• SELECT Id, Status__c, Contact__c , Custom__c FROM Object_1__c WHERE Status__c like ‘%Active%’ AND Account__r.Custom__c = ‘1234’ AND Custom__c not in (select Custom__c from Object_2__c where Contact__c = ‘1234’)
  • An ‘Add All’ button lets you easily create the equivalent of a Select *
  • You can lock down the object that the query is returning by setting the attribute disableObjectTypeSelection to True. This is useful when you’re pairing this component with an Execute SOQL action, because the action has to be locked to a specific action type in the Flow Builder, and this avoids the user selecting a different action and ending up with a mismatch.

Future Developments

By the end of 2020, it will be possible to add Custom Property Editors to Collection Processor Actions. That will allow the SOQL Builder UI to not just exist in running Flows but also in the Execute SOQL property editor in Flow Builder.


Unmanaged V 1.3.2 5/5/20

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Unmanaged V 1.3.1 4/30/20

Unmanaged V 1.2

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Unmanaged Packages V 1.0

Sebastiaan de Man: Create Customized Knowledge Articles with Flow

Starting with a Salesforce Knowledge article, insert variables using the {!VariableName} convention like this:

Screenshot 2019-07-02 at 12.02.39.png

Create a flow that has these variables as … variables

Screenshot 2019-07-02 at 12.03.51.png

Use the recordId variable to get the KnowledgeArticle record, based on MasterVersionId:

Screenshot 2019-07-02 at 12.05.25.png

Get the fields to show:

Screenshot 2019-07-02 at 12.05.33.png

Set the variables with the values you need to use (I used default values for this flow)

Make a screen component that show the fields:

Screenshot 2019-07-02 at 12.07.36.png

Add the flow component to the Article detail page in the community, pass over the recordId:

Screenshot 2019-07-02 at 12.08.32.png

And it will magically replace all variables in the text:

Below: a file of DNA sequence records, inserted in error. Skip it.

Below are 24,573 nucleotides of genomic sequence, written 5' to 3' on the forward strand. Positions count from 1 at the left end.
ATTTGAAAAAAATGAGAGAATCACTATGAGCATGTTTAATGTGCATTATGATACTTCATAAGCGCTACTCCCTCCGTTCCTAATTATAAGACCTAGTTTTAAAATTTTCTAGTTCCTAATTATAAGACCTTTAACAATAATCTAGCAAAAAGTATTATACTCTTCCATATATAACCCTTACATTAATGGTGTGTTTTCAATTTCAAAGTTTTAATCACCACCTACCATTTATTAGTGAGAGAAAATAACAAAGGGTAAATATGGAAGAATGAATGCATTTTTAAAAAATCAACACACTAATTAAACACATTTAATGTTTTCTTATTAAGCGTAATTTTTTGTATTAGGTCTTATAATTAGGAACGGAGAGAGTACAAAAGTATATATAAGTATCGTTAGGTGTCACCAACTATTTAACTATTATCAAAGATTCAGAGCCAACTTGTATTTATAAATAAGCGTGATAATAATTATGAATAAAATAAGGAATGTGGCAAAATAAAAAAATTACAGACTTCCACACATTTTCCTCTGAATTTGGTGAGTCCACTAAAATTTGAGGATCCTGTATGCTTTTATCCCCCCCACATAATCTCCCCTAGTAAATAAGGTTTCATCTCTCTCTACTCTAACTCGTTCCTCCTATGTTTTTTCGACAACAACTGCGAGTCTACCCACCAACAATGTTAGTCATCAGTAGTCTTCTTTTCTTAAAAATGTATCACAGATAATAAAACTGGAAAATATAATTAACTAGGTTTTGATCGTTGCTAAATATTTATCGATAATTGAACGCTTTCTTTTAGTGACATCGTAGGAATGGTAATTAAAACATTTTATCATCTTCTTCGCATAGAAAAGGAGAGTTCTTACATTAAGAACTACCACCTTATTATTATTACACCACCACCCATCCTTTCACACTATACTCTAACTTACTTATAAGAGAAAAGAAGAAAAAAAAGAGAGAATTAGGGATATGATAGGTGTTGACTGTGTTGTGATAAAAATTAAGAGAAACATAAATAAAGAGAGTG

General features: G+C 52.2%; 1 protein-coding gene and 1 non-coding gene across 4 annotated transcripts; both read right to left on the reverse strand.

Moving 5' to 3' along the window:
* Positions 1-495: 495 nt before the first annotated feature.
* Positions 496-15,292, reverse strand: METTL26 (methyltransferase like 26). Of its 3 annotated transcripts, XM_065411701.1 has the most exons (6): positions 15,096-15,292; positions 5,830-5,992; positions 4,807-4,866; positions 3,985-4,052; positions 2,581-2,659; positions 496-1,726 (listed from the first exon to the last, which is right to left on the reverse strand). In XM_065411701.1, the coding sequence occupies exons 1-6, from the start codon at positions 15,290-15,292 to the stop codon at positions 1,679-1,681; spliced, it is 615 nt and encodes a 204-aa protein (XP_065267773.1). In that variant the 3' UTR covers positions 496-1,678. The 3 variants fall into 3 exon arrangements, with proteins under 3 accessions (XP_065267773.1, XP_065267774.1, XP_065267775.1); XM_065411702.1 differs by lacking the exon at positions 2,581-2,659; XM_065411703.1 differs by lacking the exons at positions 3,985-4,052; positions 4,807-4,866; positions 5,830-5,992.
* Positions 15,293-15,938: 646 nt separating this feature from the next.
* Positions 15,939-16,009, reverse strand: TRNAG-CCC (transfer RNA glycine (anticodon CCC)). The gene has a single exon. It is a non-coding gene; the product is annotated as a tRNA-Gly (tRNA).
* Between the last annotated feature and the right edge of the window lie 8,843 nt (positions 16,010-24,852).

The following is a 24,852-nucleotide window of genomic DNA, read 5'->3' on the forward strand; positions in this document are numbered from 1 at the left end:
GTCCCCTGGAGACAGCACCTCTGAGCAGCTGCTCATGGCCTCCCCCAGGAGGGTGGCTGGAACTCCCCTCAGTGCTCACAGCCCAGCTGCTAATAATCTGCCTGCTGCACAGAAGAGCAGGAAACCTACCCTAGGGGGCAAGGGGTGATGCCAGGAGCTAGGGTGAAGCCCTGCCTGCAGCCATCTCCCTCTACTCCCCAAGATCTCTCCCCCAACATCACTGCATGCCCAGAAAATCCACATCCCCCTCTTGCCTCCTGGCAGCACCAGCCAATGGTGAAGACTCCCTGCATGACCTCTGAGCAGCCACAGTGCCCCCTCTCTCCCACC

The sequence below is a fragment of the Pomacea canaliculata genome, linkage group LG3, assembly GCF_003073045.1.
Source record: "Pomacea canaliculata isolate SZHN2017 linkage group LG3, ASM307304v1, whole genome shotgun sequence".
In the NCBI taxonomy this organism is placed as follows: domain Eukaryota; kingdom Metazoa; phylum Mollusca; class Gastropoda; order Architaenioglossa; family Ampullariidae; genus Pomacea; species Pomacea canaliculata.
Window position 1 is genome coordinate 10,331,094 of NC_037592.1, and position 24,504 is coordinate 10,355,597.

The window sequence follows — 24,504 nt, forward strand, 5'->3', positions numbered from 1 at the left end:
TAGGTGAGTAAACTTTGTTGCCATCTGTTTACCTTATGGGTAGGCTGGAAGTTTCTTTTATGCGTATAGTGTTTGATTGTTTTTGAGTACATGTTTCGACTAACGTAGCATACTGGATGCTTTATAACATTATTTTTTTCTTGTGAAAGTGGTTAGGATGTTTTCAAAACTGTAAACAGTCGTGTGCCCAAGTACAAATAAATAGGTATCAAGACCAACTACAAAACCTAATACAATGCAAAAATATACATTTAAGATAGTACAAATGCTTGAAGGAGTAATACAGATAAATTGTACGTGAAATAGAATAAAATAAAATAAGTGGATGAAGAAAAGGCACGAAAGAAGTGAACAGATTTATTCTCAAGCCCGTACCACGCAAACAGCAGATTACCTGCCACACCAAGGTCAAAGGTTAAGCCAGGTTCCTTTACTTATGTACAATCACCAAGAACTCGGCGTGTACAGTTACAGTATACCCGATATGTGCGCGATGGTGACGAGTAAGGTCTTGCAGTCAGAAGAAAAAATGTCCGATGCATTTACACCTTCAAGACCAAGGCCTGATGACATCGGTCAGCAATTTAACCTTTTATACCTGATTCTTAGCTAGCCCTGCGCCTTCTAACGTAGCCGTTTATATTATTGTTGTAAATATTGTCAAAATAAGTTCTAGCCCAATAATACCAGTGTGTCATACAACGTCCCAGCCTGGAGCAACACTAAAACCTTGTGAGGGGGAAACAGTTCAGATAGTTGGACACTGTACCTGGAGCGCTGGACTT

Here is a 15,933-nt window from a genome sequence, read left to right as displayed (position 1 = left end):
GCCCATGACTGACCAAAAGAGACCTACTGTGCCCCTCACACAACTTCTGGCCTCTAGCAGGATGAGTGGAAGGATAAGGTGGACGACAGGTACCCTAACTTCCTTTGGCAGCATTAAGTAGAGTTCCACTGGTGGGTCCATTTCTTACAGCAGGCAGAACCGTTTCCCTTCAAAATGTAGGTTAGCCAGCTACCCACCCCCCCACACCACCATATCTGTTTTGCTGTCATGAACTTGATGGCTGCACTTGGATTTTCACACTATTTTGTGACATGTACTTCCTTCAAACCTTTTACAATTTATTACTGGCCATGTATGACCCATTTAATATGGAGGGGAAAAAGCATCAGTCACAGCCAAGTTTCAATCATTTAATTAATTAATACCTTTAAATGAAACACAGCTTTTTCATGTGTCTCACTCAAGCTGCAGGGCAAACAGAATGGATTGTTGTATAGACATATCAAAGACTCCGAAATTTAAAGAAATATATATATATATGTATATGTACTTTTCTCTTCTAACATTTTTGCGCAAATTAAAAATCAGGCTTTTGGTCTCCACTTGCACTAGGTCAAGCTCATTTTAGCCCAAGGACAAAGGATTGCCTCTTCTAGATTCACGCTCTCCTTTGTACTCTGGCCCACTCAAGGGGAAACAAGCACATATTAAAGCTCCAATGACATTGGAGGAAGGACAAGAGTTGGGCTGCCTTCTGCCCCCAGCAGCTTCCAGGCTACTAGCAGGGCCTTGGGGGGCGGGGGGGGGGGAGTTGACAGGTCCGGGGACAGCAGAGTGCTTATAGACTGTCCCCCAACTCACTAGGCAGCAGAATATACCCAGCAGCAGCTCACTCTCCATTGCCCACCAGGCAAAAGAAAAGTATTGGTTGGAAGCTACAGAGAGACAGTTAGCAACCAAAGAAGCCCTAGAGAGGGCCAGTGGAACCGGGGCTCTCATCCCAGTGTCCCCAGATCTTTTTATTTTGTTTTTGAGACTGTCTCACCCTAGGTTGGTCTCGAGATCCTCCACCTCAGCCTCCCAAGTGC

Screenshot 2019-07-02 at 12.09.16.png

Additional Resources

Salesforce Knowledge and Flow Wiki Page

The Flow Troubleshooter Pattern is useful for creating and managing large numbers of custom nodes without having to manually add a flow element for each one.

Send HTML Email with Multi-Language Support for Lightning Email Templates

This is extended functionality of Send Rich Email.

SalesForce Orgs and Communities often require multiple language support, including the ability to generate emails in the selected language of the Community anonymous user, member or Org User.

LightningFlowComponents/flow_action_components/SendHTMLEmail/ has been extended to send the appropriate language email based on the preferred language as part of a flow action to send email. This Action uses Lightning EmailTemplates, and has not been tested on Classic Templates (yet).

For this functionality, each language localization has its own template, that shares a common EmailTemplate.Name. To differentiate the localizations, add a tag to the EmailTemplate.Description field in the format: ‘Language=”en_US”‘ (or whatever corresponding to your organization localizations).

When the sendHTML templateName and templateLanguage parameters are used, the action selects the template with the matching templateName and the ‘Language=”xxx_YY”‘ tag in the Description. (Note, no spaces, exact match only)

Template Selection criteria order is prioritized using matching EmailTemplate:Name and:

  1. If templateLanguage is empty, set to Organization LanguageLocaleKey
  2. If templateLanguage tag is found in EmailTemplate.Description (e.g., ‘Language={{{templateLanguage}}}’)
  3. First matching template with matching templateName but no corresponding ‘Language=”‘ tag in EmailTemplate.Description


Step 1: Identify the Common EmailTemplate:Name for the Template Set you would like to use for localization and copy the name. (App Launcher–>Email Template[lightning]). (Note, in this case it would be “OAG OCP Complaint Received Email” – and there are two tagged locales identified in the Description Field, “en_US” and “es_MX”)